Polaroids and Nostaliga

 

 

It does seem like I’m always coming around here to tell you about things I’m really interested in, but haven’t quite worked through all the implications. Sorry about that. It does seem like that is what blogging is for, so I hope you’ll stay with me as I’m working through all these things.

Anyway, I’ve just discovered this free application, Poladroid Project, that will turn your digital photos into Polaroids (or, at least make them look like Polaroids– washed out colors, white borders, and all). I love it. In a way I’m almost embarassed by, I love this application. Unlike some past applications that promise to make your photos look like Polaroids, this one gets the color change just right AND they’ve managed to get a decent scan of the texture of the white border– to me that is the essence of what makes a Polaroid unique. You can spend entirely too much time in theif Flickr pool. Or is that just me?

Nostaliga, defined by Wikipedia as "a longing for the past, often in idealized form," has been at the center of my academic inquiries lately. Of course, it is also frequently at the center of my personal life too.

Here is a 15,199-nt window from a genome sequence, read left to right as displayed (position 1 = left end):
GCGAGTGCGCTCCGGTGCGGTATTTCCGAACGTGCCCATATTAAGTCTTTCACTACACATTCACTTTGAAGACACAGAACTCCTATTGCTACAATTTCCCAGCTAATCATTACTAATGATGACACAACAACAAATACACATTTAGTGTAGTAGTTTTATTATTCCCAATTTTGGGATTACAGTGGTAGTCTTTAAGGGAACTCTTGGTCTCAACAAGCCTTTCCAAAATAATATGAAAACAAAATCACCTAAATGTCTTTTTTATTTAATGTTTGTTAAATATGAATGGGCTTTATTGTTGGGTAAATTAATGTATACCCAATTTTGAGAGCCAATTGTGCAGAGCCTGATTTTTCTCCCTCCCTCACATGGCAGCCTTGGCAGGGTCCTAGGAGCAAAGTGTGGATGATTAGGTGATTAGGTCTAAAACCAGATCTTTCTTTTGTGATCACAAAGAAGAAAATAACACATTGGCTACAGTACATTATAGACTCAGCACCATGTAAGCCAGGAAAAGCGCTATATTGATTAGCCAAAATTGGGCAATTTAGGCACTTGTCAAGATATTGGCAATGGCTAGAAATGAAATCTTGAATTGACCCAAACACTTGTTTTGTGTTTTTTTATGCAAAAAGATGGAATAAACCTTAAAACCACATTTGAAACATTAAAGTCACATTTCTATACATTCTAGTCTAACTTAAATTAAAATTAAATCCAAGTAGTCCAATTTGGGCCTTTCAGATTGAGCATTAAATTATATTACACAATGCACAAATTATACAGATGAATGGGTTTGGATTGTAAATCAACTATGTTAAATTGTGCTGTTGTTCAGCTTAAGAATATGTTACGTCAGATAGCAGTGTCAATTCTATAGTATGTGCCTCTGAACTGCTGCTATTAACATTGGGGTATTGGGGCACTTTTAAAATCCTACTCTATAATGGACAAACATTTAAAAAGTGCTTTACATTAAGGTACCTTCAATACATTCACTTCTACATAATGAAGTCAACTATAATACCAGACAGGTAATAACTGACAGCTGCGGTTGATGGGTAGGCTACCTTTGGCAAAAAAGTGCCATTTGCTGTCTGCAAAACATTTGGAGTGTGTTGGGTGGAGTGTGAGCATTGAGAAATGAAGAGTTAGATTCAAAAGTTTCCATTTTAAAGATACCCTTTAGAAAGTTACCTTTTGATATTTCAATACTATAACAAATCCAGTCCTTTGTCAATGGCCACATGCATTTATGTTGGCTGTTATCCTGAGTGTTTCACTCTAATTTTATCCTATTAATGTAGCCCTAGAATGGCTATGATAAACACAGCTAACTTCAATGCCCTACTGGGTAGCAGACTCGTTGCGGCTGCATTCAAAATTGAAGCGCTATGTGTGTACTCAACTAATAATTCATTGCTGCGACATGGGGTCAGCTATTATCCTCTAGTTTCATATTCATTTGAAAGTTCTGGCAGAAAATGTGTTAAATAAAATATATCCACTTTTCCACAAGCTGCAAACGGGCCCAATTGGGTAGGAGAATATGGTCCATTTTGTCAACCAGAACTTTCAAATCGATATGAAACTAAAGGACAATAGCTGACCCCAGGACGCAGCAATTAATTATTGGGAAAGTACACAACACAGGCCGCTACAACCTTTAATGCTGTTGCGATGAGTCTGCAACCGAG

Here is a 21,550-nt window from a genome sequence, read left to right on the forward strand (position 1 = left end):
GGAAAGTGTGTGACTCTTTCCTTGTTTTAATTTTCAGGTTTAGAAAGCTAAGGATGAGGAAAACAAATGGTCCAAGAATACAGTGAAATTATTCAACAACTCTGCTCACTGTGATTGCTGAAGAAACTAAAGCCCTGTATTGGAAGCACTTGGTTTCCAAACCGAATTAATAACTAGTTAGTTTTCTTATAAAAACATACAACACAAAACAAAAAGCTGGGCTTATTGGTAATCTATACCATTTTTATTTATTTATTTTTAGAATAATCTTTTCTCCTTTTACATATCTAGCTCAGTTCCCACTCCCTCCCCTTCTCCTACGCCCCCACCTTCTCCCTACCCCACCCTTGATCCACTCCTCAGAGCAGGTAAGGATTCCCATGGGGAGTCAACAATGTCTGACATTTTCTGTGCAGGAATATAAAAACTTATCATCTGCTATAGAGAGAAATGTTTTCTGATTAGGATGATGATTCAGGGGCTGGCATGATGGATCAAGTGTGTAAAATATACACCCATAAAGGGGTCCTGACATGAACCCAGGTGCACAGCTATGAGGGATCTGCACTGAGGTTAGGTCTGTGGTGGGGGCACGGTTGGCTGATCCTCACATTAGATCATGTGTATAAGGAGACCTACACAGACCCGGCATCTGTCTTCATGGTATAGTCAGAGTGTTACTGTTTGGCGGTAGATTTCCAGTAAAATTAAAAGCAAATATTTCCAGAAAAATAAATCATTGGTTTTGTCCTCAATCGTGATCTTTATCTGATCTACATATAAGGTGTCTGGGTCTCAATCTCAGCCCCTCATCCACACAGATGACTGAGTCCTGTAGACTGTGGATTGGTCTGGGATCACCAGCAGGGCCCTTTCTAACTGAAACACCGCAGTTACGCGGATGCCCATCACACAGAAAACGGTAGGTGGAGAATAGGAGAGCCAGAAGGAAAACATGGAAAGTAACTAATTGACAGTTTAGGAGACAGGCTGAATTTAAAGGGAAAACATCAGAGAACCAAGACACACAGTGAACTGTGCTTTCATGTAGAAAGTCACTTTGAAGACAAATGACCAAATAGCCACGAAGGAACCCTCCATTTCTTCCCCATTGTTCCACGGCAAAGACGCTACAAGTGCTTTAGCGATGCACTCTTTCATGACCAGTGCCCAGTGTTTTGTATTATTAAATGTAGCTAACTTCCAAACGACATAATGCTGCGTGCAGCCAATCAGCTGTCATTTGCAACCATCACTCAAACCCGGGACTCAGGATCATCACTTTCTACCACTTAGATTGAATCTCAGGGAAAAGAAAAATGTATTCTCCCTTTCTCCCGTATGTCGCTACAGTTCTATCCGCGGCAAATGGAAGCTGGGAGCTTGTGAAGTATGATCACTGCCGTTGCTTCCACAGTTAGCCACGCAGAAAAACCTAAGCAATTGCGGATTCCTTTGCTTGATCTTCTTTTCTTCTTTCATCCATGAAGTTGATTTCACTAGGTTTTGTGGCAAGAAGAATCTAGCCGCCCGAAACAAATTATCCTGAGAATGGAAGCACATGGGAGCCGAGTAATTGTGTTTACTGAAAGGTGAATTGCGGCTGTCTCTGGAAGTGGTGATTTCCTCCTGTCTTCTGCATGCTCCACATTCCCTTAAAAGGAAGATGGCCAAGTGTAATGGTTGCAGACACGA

I sometimes wonder if the DIY culture’s appropriation of antiques, polaroids, and vintage anything comes from a desire to move away from the sleek and hyper-stylized world of iPhones and laptops. In the 1950s, when technology was so fara way from what people really experienced, the ultra modern was appealing. Today, when technology is incresingly part of all our lives, the turn back to things made in the 1960s and 70s makes sense– technolgoy then wasn’t quite so scary (nuclear weapons an exception here), and we’ve filtered out how annoying it is to pay $1 per photo for Polaroid film.

Is it odd that we’re faking old technolgy with our new, sleek, and super-powerful MacBooks? I kind of think so– these fakes are so good, that I’m wondering when we’ll be able to recreate the sense of wonder at old things? In a lot of ways, I think I can’t stop looking at these because they have recreated the sense of old, history, and nostaligia.

Take some time to play around with this application– you’ll see what I mean.

Ashley Bowen

Ashley Bowen is a former CCT Graduate Student.